Research areas at MC2

The Department of Microtechnology and Nanoscience - MC2 has gathered several research areas together with competent and talented researchers to form a unique environment. This cross-disciplinary strategy provides for interesting collaborations and serves as a driving force for innovations and breakthroughs.
MC2 has strong research activities and is successful with regard to attracting research funding. We focus our research on the areas of on future nano- and quantum electronics, photonics, microwave electronics and bio- and nanosystems. MC2 houses a cleanroom for micro- and nanofabrication with the latest equipment.
Our work is often done in close collaboration with Swedish and international partners within academy, industry and society.
Read more about our industrial collaborations.

Nano-scale electronics

The research in the Applied Quantum Physics Laboratory goes along three major directions: quantum information processing with superconducting circuits, transport phenomena in graphene and molecular nanostructures, and unconventional and topological superconductors. Our goals are applications of novel low-dimensional materials, novel superconductors and their heterostructures, superconducting spintronics and quantum information processing with superconducting electronics.

Fabrication & Characterization

The research in the Electronics Materials and Systems Laboratory is focused on carbon based microsystem and nanosystem device fabrication and characterization, interconnect and packaging for electronics, microsystem and biomedical applications. We also pursue biology-relevant physicstheory modelling and fundamental and applied materials physics.
The materials research includes developing a parameterfree and computationally efficient theoretical characterization of sparse-matter challenges like, e.g., the carbon-based systems, and experiment-theory collaborations to study functional organics.

Future communication & remote sensing systems

Wireless communication and remote sensing play an important role in the modern society and almost everyone is using such systems daily. Typical examples are mobile phones, wireless internet connectivity, radio and TV broadcasting, and wireless networks at home or public areas. Thanks to the rapid development in the semiconductor technology, such microwave systems can be produced in large quantity at a low cost per unit, making it affordable for most people all over the world. The Microwave Electronics Laboratory focuses on application driven research on high speed electronic components, circuits and systems for future communication and remote sensing applications from 1 GHz to 1 THz.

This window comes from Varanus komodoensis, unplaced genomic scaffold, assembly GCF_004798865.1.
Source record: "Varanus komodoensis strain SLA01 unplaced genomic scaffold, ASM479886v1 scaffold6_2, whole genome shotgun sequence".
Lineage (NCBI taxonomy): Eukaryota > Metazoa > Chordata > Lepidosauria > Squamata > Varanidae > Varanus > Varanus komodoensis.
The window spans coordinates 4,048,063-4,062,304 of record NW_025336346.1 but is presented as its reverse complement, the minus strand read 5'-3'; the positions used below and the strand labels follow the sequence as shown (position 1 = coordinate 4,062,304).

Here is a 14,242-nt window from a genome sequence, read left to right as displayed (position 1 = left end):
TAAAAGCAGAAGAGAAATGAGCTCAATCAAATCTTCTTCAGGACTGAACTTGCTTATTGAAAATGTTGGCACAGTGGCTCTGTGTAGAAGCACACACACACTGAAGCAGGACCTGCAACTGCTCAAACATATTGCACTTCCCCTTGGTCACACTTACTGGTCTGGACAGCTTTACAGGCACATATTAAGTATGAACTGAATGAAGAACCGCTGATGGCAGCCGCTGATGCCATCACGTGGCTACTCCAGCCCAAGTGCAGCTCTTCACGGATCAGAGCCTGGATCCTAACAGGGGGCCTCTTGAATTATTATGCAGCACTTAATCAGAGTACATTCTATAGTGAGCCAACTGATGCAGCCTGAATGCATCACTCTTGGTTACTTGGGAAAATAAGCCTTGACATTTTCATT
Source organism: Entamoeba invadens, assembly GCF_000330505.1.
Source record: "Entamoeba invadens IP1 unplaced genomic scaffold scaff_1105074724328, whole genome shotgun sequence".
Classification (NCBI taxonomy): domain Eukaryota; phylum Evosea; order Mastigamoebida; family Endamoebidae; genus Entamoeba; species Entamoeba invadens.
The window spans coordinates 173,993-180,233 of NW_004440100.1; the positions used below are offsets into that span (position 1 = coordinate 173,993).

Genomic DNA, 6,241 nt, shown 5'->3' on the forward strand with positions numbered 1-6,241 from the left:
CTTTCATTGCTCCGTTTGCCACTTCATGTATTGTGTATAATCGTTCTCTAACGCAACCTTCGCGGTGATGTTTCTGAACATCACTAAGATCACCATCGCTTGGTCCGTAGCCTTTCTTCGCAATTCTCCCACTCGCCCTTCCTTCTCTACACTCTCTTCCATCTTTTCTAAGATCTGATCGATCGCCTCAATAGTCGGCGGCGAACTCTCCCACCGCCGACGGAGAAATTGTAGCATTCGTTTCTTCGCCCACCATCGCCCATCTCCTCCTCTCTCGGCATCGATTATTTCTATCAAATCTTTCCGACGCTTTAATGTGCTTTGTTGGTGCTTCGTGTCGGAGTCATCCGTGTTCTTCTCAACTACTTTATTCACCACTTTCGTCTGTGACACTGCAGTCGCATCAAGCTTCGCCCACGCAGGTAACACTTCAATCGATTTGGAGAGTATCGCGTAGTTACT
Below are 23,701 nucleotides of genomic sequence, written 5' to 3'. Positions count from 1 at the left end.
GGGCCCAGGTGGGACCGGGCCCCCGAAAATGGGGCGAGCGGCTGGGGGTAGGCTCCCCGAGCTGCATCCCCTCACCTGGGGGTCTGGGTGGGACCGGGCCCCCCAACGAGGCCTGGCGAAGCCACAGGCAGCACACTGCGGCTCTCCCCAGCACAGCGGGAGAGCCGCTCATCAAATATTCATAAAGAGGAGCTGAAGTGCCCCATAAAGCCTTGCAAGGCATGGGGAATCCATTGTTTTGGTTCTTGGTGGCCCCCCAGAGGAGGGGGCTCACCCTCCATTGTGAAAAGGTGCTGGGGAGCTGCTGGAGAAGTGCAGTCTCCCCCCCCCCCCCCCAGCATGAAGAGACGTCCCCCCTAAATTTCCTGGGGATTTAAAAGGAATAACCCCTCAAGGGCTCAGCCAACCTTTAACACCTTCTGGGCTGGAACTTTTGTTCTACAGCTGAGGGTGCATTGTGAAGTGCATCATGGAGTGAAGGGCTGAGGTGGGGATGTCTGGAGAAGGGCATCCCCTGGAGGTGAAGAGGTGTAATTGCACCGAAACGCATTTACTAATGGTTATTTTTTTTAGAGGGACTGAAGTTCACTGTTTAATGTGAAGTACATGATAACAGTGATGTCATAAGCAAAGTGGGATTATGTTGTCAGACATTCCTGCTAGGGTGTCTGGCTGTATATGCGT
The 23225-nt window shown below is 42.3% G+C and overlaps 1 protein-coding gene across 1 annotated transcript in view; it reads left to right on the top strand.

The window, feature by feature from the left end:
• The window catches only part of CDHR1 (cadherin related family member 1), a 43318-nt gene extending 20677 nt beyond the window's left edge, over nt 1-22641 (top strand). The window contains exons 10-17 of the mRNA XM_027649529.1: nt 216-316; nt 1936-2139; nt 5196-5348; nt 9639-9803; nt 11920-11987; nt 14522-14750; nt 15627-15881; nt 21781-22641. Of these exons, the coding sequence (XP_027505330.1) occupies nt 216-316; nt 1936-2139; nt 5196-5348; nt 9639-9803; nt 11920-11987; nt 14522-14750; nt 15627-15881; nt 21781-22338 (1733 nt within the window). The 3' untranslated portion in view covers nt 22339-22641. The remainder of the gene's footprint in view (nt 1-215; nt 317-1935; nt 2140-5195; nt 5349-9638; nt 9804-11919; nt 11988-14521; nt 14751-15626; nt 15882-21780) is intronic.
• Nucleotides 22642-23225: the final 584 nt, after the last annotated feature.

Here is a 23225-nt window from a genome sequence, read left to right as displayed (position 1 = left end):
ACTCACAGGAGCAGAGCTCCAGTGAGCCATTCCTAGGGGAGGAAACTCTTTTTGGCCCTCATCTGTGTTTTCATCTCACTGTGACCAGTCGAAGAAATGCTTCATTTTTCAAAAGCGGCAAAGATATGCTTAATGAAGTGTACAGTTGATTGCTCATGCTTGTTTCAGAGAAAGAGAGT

Optoelectronics & Fibre optics

The Photonics Laboratory conducts application oriented research in optoelectronics and fibre optics, as well as more fundamental research on new photonic materials. Optical communication is a major area of research, with efforts on system and device technologies for applications extending from long haul transmission to short reach interconnects. New photonic materials and device structures for emission and detection at wavelengths spanning from the ultra-violet to the mid-infrared are also developed and new growth techniques for graphene
and bismuth-telluride are investigated.

Bridging the THz gap

Sandwiched between the visible light on the short wavelength side and radio waves on the long wavelength extreme, the terahertz or submillimetre wave radiation has long been considered the last remaining scientific gap in the electromagnetic spectrum. Consequently, this is a part of the electromagnetic spectrum (0.1-10 THz) where optical and microwave techniques meet. The Terahertz and Millimetre Wave Laboratory fabricates novel devices and evaluates these in various circuit demonstrators in our top-class microwave and terahertz characterisation facilities. Our research finds applications in radio astronomy, atmospheric science, life science, radar sensors, THz-imaging systems, and future wireless communication systems.

Small electronic devices

The modern society benefits from a high density of information that is carried and processed by electronic machines. The high density requires small parts. However, as electronic components become smaller and smaller, the technology approaches a limit when the classical electrodynamics is no longer valid. Quantum mechanical effects, such as electron tunnelling, start dominating the properties of small electronic devices. The Quantum Device Physics Laboratory investigates the possibility to use the quantum mechanical effects when making practical devices.


The Nanofabrication Laboratory is a world-class university clean room for research into and fabrication of micro and nanotechnology. The laboratory is run by the Department of Microtechnology and Nanoscience at Chalmers, but is an open user facility for external as well as internal academic and industrial interests. The Nanofabrication Laboratory offers a broad platform of process tools for the development and testing

Page manager Published: Mon 24 May 2021.